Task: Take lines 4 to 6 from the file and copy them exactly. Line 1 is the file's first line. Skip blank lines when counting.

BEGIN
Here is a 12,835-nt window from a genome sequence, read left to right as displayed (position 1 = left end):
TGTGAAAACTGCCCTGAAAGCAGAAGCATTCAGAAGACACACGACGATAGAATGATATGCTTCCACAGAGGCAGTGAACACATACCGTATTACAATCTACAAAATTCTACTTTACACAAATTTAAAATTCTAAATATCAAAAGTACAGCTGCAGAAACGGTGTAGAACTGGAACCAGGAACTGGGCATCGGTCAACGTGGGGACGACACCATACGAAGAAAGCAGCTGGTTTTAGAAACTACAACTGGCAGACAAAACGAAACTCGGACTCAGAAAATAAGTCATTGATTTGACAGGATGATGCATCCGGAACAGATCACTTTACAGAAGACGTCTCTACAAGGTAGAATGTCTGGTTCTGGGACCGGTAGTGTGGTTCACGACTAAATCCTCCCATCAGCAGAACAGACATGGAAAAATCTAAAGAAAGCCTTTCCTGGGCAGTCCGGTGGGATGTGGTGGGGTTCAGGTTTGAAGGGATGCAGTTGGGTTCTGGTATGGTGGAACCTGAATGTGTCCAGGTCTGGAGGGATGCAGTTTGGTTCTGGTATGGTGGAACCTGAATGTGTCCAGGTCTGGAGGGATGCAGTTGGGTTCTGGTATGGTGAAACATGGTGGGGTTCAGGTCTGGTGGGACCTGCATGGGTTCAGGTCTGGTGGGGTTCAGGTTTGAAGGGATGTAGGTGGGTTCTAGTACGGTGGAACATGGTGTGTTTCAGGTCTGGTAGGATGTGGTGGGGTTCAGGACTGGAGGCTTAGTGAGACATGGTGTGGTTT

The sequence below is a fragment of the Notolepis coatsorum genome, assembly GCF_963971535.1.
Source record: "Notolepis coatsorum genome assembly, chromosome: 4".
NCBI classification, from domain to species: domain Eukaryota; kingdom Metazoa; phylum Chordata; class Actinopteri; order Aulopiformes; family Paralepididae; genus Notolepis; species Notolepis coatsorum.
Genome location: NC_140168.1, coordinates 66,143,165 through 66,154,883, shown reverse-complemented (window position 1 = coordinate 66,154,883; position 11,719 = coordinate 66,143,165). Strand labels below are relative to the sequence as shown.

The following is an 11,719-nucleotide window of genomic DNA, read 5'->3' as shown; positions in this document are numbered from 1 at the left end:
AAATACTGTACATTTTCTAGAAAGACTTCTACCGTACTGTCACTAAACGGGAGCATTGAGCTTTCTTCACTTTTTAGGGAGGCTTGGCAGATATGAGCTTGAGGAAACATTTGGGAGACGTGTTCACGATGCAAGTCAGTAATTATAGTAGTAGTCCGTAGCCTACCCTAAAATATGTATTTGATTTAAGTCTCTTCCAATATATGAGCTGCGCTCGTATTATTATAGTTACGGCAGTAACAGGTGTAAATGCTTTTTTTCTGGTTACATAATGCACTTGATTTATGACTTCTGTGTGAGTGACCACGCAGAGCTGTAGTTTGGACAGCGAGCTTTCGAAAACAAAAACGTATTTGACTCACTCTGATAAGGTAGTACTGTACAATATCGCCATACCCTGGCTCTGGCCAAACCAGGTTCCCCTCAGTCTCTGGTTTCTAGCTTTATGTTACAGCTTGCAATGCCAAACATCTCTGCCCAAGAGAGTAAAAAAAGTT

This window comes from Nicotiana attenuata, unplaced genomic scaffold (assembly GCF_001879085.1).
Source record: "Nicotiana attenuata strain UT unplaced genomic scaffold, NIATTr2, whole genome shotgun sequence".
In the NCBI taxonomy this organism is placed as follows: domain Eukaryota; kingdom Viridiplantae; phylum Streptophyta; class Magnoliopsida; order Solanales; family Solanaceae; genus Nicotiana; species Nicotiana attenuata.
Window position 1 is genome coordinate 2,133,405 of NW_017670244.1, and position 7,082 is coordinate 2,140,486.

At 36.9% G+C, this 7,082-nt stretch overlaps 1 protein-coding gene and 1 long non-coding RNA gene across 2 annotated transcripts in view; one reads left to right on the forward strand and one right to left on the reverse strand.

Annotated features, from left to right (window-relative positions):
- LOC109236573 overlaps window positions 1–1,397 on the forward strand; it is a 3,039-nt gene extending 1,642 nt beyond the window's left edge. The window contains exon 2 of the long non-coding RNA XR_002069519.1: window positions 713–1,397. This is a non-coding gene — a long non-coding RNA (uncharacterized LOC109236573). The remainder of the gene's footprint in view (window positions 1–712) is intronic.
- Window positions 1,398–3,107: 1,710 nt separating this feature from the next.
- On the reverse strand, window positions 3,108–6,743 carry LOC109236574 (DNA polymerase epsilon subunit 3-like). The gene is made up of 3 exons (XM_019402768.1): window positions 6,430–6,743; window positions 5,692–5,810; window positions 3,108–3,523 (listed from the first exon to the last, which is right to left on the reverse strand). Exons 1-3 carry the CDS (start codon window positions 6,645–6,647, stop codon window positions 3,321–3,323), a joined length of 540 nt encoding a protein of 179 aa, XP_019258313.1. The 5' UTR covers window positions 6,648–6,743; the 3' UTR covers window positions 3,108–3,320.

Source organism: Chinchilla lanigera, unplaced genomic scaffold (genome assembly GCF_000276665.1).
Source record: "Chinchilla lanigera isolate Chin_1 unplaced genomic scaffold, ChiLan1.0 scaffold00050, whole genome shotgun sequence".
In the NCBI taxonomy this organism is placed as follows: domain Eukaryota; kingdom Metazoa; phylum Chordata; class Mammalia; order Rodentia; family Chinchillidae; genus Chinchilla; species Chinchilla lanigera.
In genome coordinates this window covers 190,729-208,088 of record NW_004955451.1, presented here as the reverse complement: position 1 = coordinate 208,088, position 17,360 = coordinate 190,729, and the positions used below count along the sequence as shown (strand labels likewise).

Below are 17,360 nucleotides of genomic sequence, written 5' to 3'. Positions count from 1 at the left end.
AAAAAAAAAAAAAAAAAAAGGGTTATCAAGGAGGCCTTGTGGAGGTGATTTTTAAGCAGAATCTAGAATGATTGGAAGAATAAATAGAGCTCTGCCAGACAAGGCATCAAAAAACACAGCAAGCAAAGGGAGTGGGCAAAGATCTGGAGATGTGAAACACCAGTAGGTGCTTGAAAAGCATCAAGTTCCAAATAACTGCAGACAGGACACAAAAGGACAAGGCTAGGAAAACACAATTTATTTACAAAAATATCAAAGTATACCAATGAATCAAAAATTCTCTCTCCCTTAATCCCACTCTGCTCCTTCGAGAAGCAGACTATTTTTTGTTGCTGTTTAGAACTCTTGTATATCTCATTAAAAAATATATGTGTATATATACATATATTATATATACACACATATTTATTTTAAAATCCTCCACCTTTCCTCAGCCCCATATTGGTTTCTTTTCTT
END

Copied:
Source record: "Notolepis coatsorum genome assembly, chromosome: 4".
NCBI classification, from domain to species: domain Eukaryota; kingdom Metazoa; phylum Chordata; class Actinopteri; order Aulopiformes; family Paralepididae; genus Notolepis; species Notolepis coatsorum.
Genome location: NC_140168.1, coordinates 66,143,165 through 66,154,883, shown reverse-complemented (window position 1 = coordinate 66,154,883; position 11,719 = coordinate 66,143,165). Strand labels below are relative to the sequence as shown.